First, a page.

• As described in the answer by @MartijnPieters, the behavior is undefined. Thus, results from testing in practice are not necessarily useful or applicable. – Charles Duffy Aug 30 '13 at 18:42
  • Yes they do. Use the dis module to look at the bytecode and you'll see that both use CALL_FUNCTION.(Also note that, since python isn't statically typed, the interpreter cannot distinguish between a class/callable/function until after starting the execution of the call). Also note that the __init__ method has a self parameter. If you define a class with def __init__(self, x): pass then it complains about i again. It seems like the number of parameters of a function matter. – Bakuriu Aug 30 '13 at 18:44
17

Keyword arguments are stored in a dictionary, and dictionary order (e.g. arbitrary, based on the hashing algorithm, hash collisions and insertion history) applies.

For your first sample, a dictionary with both i and j keys results in i being listed first:

>>> dict(j=2, i=1)
{'i': 1, 'j': 2}

Note that the {...} literal dict notation inserts keys from right-to-left, while keyword parsing inserts keywords from left-to-right (this is a CPython implementation detail); hence the use of the dict() constructor in the above example.

This matters when two keys hash to the same slot, like i and a:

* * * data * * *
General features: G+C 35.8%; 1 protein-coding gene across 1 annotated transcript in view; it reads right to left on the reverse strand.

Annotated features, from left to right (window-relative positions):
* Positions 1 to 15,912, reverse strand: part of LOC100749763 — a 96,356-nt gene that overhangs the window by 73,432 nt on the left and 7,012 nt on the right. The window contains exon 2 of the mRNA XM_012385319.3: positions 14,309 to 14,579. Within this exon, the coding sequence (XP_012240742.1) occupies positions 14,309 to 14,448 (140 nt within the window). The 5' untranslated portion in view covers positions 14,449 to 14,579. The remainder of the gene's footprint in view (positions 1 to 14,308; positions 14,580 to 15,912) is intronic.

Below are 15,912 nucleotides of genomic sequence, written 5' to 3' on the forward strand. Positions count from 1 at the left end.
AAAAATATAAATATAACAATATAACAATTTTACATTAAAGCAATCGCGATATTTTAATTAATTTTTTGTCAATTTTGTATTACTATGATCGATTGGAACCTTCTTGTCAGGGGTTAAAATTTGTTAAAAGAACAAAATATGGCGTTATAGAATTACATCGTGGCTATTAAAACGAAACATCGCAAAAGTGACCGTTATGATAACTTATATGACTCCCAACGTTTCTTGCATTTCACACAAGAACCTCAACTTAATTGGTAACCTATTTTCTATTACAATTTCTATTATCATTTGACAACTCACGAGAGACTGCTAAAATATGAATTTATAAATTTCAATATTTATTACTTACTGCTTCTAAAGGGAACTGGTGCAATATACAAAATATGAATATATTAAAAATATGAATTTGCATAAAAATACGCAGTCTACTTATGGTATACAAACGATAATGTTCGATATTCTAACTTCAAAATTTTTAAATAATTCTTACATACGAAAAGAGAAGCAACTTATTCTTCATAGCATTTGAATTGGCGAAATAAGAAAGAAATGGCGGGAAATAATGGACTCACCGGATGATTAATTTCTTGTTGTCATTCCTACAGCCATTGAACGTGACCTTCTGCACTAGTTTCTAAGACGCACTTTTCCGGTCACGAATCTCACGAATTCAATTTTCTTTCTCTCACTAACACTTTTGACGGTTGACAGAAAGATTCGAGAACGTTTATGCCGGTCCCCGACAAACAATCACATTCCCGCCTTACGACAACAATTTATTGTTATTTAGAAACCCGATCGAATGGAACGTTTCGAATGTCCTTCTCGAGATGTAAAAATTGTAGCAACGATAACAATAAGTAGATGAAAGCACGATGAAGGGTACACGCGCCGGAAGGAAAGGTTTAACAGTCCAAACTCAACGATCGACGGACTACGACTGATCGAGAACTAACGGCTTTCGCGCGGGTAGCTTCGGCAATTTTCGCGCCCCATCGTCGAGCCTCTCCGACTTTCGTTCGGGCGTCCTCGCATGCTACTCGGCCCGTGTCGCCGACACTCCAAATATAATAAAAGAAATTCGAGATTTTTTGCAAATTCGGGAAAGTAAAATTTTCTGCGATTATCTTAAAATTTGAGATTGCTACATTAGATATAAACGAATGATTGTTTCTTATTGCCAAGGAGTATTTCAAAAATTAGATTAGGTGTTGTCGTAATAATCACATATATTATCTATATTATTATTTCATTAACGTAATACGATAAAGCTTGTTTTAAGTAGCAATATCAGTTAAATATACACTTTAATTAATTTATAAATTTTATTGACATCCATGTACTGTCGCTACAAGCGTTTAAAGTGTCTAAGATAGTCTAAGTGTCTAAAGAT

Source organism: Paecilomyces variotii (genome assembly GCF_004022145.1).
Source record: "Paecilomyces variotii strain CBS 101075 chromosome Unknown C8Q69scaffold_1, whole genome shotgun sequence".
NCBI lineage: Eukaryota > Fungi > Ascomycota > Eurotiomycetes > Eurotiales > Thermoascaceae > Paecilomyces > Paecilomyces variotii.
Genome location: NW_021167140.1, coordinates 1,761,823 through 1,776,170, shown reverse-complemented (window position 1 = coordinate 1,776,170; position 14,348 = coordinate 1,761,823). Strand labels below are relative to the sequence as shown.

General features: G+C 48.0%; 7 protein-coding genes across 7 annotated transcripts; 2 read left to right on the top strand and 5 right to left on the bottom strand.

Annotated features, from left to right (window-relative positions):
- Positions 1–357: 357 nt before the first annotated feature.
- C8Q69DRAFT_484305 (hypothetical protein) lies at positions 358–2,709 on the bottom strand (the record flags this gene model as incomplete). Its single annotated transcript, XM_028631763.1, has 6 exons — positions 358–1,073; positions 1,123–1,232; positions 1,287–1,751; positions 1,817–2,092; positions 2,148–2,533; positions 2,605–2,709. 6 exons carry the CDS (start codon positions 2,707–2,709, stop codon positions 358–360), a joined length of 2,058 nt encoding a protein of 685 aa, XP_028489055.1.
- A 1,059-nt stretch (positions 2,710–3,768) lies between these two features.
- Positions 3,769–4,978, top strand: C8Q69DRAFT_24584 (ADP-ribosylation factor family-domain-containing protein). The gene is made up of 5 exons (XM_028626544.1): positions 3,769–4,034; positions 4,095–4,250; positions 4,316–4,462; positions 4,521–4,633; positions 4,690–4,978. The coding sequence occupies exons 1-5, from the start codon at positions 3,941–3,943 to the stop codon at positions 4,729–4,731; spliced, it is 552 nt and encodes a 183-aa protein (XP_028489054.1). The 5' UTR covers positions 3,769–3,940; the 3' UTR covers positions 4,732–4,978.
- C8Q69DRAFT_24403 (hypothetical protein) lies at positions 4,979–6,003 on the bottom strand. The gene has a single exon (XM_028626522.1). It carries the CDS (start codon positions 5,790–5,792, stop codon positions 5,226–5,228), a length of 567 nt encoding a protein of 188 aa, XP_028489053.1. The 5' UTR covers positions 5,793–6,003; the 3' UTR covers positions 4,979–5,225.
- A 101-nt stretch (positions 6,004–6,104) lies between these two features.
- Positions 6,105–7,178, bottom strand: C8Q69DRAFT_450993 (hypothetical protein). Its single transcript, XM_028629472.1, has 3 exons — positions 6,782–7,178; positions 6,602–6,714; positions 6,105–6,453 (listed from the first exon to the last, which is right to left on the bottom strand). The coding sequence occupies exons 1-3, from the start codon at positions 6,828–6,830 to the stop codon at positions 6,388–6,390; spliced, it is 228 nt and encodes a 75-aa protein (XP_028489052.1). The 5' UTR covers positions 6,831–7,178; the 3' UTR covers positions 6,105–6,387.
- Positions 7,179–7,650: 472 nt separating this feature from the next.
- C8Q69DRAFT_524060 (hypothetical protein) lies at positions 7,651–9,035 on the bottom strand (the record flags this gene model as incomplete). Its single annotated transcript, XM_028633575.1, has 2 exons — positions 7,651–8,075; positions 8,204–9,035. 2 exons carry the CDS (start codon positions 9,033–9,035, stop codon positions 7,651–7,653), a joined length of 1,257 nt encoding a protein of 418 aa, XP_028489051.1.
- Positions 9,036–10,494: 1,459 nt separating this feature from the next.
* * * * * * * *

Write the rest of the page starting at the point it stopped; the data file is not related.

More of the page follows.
>>> dict(i=1, a=2)
{'a': 2, 'i': 1}
>>> {'i': 1, 'a': 2}
{'i': 1, 'a': 2}

Dictionary output order is highly dependent on the insertion and deletion history and the specific Python implementation; Python 3.3 introduced a random hash seed to prevent a serious denial of service vector, for example, which means that the dictionary order will be radically different even between Python processes.

  • I thought so too, but compare MyClass(**{'i': 1, 'a': 2}) vs. MyClass(i=1, a=2). The first reports i, while the second reports a. Shouldn't it be the same thing? – Claudiu Aug 30 '13 at 18:25
  • There is no guarantee on the ordering of a dictionary. No result can be generalized... – user2722968 Aug 30 '13 at 18:26
  • 1
    @Claudiu: The order of iteration for a dict is arbitrary. So no, you can never predict that it will be the same thing. And if you want to know why exactly it's different in some particular case, beyond just "it's allowed to be different, and often it is", you have to dig into the lower levels of the interpreter and the dict object. – abarnert Aug 30 '13 at 18:27
  • @abarnert: that's what i'm curious about, i suppose. if you define the same dict in the same interpreter in the same way then the order will be the same - there's no randomization there. i guess the answer is that the keyword dict is constructed differently in the 2 different approaches – Claudiu Aug 30 '13 at 18:27
  • 5
    If you want to see the relevant CPython source for CALL_FUNCTION and related opcodes, look for _call_function_var_kw in ceval.c (the link above is to the 3.3 branch) and ext_do_call in the same file. Basically, the names and values are pushed onto the stack left-first by the caller, and then CALL_FUNCTION pops them off. – abarnert Aug 30 '13 at 18:31